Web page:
With the far-right, things are more complicated, at least in my view.  In fact, it may be a misnomer to speak about ‘far-right ideology’ at all, in the sense that there is a single, coherent belief system that unites all those ‘on the right’. Rather, there appear to be a range of beliefs and ideas, which are often linked to national, regional or even local agendas and grievances. In many ways one might even argue that far-right ideology (for want of a better term) is quintessentially post-modern, in the sense it is a ‘pastiche’ of often conflicting ideas, beliefs and values.

However, both radical Islam and the far-right appear to share one thing in common: they are both opposed to the values and practices of liberal democratic societies.  So what we have here is essentially a clash of ideologies, if not a clash of civilisations.  And it is this clash that appears to be creating real difficulties for those who would wish to uphold the values of liberal democracy.  There are, I would argue, (at least) two reasons for this.  The first is what might be described as the problem of the ‘double reconciliation’: this refers to the fact that a liberal democracy confronted with an ideology that is fundamental alien to itself has to reconcile its own contradictions, i.e. tolerance and acceptance of difference within strictly defined limits, and protect itself from annihilation (symbolic and literal) at the hands of the opposing forces.

The second problem is that such a clash of ideologies exposes the weakness of the liberal democratic understanding of the actual nature of ideology.  This is a problem shared by many on the left, who still hang on to an outmoded, pre-Althusserian notion of ideology.  Both groups continue to view ideology as some form of ‘epiphenomena’ and peripheral to the ‘real’ of the economy. This is essentially an ‘idealist’ theory of ideology (or as Althusser might have said, an ‘ideological approach to ideology’.

I mention Althusser partly because I think his rehabilitation is long overdue, but mainly because I think his approach to ideology, in spite of its difficulties and limitations, provides the cornerstone for a much more sophisticated and psychoanalytically informed theory of ideology.  In the context of this post, the key point about Althusser’s approach to ideology is perhaps that it is a material practice, rather than some abstract set of ideas and beliefs.  As Althusser puts it:  “..an ideology always exists in an apparatus, and its practice, or practices. This existence is material.2   And by material practice, Althusser is referring to what he describes as the Ideological State Apparatuses (ISAs) which include education, churches, the media, the family, political institutions, the arts and the trade unions.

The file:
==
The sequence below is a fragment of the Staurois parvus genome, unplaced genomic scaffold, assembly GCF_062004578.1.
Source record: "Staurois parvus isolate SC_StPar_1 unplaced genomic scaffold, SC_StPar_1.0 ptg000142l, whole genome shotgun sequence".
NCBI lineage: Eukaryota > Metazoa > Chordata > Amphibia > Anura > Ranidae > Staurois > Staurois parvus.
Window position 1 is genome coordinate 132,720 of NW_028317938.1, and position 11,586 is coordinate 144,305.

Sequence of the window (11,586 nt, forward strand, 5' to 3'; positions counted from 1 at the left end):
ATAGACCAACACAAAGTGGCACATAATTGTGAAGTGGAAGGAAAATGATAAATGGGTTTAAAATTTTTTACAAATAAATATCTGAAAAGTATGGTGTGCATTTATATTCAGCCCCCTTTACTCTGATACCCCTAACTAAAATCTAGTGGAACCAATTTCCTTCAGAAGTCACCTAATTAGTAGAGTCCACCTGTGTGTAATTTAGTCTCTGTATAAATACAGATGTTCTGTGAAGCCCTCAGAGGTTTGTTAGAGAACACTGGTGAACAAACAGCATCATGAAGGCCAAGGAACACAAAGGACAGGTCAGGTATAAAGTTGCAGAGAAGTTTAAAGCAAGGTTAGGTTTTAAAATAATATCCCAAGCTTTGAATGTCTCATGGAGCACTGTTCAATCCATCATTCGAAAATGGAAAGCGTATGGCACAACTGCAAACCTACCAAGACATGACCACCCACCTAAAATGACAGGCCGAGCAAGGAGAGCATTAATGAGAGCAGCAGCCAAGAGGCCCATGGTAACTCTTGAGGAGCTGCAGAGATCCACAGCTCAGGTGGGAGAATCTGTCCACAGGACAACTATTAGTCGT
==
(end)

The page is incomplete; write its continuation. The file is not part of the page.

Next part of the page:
Even more critically: ideology interpellates (constitutes) its subjects, i.e. Christian, Muslim, secular, etc. This is why ideology is never a matter of ‘ideas’ which somehow have no real affect on human subjects, but, rather, ideology constitutes subjectivity itself.3 This also helps to explain why there is so much at stake when beliefs are challenged and ridiculed: for example, in the Charlie Hebdo case this is not just about a satirical magazine mocking other people’s ideas but attacking the very essence of who they are.

But what is ideology for; what purpose does it serve?  Unfortunately there is still a tendency, both in liberal democratic circles and for many of the left, to see ideology as ‘false consciousness’, a process of mystification, by which opposing forces, be they capitalists, Islamic extremists or the far-right, justify their actions.  This implies, of course, that there is such a thing as a ‘true consciousness’, a privileged position from which critics of ideology, be they Marxists or upholders of liberal democratic values, can see the truth of social existence.